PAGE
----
Ever since Z-Man released the ChatterBait anglers haven’t really had the need to broaden their vibrating jig horizon – and not for lack of options, but simply because the ChatterBait is so good that you don’t really need anything else. With the launch of the Z-Man ChatterBait Jack Hammer a few years ago and the instant buzz surrounding it, the bar was set high for any other vibrating jigs entering the market.
This year, Strike King launched their Thunder Cricket and I was immediately curious to see what it could do. And while they are a few dollars less than a Jack Hammer, they are still in the upper end of the price range at $13.99. So, I picked a few up and put them through the paces to see how they rate in a very lopsided market.
One of the first things you notice on the Thunder Cricket is the blade shape. It is noticeably more rounded and appears to be a bit smaller than one found a ChatterBait. The blades are made of stainless steel for durability and also painted to match the bait. The paint helps the bait look really good, and it holds up well.
The hook stands out as it is beefy and sharp. Strike King actually put an Owner Jungle Flipping Hook in the Thunder Cricket for a durable hook that can easily handle boat-flipping 5-pounders. That’s because Owner uses Zo-Wire construction on their hook which gives you a smaller diameter wire that is ridiculously strong. I also never had any issue with rolling a hook point or bending a hook out.
The bait keeper, skirt and snap on the blade all seem to be made from high-quality components. I never had a snap bend or open in the 80 or so fish I caught on it. The skirt and band stayed together, though a few northern pike helped shred the skirt to the point replacement was necessary. To keep your trailer attached, the Thunder Cricket has a ribbed lead section on the hook shank with a single wire keeper. I ran a Yamamoto Zako as my trailer most of the time with no super glue and could easily catch six to 10 fish before the Zako would start to slip. So, while it isn’t the fanciest hook keeper on the market, it certainly does its job.
Lastly, the Thunder Cricket is available in 10 colors to match pretty much any baitfish you’re trying to imitate or water color you’re dealt with. Plus, they all look good.
Since the blade on the Thunder Cricket appears to have less surface area compared to a ChatterBait I assumed the bait would ride lower in the water column and have a different action. It took one cast for my assumptions to be true.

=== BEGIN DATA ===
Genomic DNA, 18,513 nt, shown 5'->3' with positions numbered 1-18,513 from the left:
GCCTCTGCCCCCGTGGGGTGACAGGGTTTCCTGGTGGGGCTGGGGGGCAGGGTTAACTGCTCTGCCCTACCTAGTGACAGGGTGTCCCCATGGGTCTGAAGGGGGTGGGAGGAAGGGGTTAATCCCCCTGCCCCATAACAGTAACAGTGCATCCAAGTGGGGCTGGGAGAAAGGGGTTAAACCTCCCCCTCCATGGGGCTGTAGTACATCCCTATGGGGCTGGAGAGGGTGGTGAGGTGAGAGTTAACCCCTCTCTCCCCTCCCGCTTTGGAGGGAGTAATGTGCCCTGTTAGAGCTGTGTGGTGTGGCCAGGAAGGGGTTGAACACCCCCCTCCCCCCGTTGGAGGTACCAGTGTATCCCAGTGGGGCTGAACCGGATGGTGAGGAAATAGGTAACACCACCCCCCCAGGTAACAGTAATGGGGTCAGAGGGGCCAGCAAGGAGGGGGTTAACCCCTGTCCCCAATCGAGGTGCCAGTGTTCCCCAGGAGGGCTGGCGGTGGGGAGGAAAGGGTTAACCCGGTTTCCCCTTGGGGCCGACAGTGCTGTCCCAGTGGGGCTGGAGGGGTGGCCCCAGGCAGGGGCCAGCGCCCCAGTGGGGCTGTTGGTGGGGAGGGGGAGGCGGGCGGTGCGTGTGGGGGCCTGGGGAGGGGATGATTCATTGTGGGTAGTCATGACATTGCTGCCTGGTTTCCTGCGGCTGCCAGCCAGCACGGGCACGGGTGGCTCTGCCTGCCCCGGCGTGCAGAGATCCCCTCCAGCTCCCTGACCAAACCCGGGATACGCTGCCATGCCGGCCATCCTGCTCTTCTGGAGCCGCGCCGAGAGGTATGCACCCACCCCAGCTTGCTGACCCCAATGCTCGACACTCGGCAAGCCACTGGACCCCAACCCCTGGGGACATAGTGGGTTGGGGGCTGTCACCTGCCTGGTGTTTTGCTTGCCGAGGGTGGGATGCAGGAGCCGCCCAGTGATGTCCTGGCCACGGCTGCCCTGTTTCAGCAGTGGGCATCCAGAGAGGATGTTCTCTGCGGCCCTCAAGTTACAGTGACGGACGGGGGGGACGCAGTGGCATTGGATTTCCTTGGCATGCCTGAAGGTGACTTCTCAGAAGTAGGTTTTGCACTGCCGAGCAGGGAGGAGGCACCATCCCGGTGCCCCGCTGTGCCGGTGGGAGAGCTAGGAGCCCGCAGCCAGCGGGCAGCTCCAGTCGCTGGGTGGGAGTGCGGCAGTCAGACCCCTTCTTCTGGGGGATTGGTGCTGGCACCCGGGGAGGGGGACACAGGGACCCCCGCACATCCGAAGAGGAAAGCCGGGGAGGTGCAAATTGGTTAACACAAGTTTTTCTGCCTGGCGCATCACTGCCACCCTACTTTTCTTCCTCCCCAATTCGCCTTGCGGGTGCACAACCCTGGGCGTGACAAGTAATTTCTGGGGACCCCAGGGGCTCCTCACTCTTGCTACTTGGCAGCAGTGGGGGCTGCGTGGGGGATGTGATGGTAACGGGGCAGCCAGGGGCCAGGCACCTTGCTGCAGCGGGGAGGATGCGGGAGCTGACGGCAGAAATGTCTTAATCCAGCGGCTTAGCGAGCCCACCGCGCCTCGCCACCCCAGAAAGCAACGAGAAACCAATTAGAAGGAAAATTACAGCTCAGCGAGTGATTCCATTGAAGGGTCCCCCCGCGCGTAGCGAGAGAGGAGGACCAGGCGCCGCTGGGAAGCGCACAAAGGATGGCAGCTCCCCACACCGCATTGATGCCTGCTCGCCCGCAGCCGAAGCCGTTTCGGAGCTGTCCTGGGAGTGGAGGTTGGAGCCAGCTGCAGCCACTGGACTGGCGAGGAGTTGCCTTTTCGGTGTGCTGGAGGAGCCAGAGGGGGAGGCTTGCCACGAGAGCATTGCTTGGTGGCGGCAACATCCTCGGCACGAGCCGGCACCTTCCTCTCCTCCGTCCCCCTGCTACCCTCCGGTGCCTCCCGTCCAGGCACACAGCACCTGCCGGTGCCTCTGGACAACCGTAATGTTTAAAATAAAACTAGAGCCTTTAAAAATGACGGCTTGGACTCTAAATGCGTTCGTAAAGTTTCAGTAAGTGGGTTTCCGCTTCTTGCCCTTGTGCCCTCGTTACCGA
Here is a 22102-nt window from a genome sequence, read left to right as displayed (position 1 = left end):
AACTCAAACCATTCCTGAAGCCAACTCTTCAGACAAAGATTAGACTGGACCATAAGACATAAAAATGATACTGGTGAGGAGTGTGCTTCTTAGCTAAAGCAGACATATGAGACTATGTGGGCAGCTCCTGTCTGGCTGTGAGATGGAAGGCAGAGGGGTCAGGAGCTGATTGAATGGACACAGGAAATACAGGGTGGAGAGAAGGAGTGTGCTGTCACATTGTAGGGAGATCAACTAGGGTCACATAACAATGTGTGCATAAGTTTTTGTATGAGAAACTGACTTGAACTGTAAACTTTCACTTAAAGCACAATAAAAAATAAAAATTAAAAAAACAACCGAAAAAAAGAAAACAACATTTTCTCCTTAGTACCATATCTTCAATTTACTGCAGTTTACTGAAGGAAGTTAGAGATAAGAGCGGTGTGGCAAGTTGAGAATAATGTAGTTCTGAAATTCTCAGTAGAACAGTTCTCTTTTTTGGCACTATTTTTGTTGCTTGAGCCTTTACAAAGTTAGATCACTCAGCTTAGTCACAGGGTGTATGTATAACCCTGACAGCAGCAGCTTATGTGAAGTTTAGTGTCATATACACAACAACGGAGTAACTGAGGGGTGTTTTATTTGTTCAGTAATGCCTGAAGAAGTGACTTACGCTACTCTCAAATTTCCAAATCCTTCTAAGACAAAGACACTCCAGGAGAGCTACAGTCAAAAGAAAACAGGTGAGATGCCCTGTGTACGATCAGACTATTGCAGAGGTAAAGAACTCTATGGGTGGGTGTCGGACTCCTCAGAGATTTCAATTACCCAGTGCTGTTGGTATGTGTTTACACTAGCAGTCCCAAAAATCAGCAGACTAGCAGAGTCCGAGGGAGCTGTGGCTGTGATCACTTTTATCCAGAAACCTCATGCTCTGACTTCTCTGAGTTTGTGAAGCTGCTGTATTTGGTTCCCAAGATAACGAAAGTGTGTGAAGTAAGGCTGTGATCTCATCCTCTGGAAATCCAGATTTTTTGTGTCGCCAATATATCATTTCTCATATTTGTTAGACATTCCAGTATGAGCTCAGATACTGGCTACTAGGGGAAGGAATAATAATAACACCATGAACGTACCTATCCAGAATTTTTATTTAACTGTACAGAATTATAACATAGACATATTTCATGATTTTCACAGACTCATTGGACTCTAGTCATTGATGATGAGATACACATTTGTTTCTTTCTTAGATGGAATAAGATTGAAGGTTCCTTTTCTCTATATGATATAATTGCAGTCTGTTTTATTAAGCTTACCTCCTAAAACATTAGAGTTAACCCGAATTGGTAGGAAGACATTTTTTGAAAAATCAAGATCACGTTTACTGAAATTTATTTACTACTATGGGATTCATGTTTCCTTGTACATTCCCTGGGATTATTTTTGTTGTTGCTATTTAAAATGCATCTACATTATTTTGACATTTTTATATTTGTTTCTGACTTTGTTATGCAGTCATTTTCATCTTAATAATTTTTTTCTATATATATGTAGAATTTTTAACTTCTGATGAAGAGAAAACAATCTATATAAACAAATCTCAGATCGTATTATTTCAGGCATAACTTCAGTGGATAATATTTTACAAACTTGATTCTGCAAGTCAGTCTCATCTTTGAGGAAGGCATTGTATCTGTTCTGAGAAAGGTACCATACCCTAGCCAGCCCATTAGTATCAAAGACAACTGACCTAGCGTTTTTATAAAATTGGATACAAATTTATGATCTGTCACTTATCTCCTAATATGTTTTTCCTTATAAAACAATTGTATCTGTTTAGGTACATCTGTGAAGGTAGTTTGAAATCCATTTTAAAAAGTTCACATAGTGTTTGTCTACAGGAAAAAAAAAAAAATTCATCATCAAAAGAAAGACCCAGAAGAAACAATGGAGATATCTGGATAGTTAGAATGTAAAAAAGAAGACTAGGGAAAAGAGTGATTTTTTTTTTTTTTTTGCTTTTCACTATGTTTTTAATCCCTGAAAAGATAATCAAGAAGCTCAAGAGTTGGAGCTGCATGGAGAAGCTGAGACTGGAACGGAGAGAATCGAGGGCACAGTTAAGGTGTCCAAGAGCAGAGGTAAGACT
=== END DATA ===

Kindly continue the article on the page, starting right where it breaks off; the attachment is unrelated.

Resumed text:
The Thunder Cricket still has a good vibration to it like any other vibrating jig, however, it seems to be much more of a tight wobble than a hard-hitting side-to-side thump. In turn, the body doesn’t rock as hard side to side and it appears a little more finessey in the water.
Action aside, the bait preforms wonderfully in almost any scenario you put it in. From skipping around docks to coming through grass, it’s a real joy to cast. I didn’t fish it around much wood, but from the few moments I spent slinging around laydowns it’s about on par with other ChatterBaits in that it’ll get hung without some supervision.
The hookup ratio with this bait seems solid. That Owner Jungle Flipping Hook does its job for sure.
The interesting thing in my time fishing with this bait is that I also tried to fish a Jack Hammer or original ChatterBait as well in some of the same areas to compare how they run and catch fish. Or course, they all caught fish, but I had several times where I’d catch more fish in an area on the Thunder Cricket than I did with a different vibrating jig. In fact, I often times would catch bigger fish on it. I found this to be the case even on lakes where angling pressure was an issue. I could go behind stretches of grass others had fished and put fish in the boat with ease. Now, I’m not saying this is the greatest bait ever, but the different vibration and action may help account for a few extra bites in a given day on the water and offer up something the bass haven’t seen before.
The Thunder Cricket is a slightly subtler vibrating jig than others on the market, which isn’t a bad thing at all. With good quality components and a solid selection of colors, spending the $14 seems very justifiable – especially if you are on the Jack Hammer bandwagon. This may not be the go-to vibrating jig for every situation, but it seems well suited to put more bass in the boat whether you live in an area where vibrating jigs are king or not.
Company: Strike King
Product: Thunder Cricket
Weights: 3/8, ½, 5/8 and ¾ ounce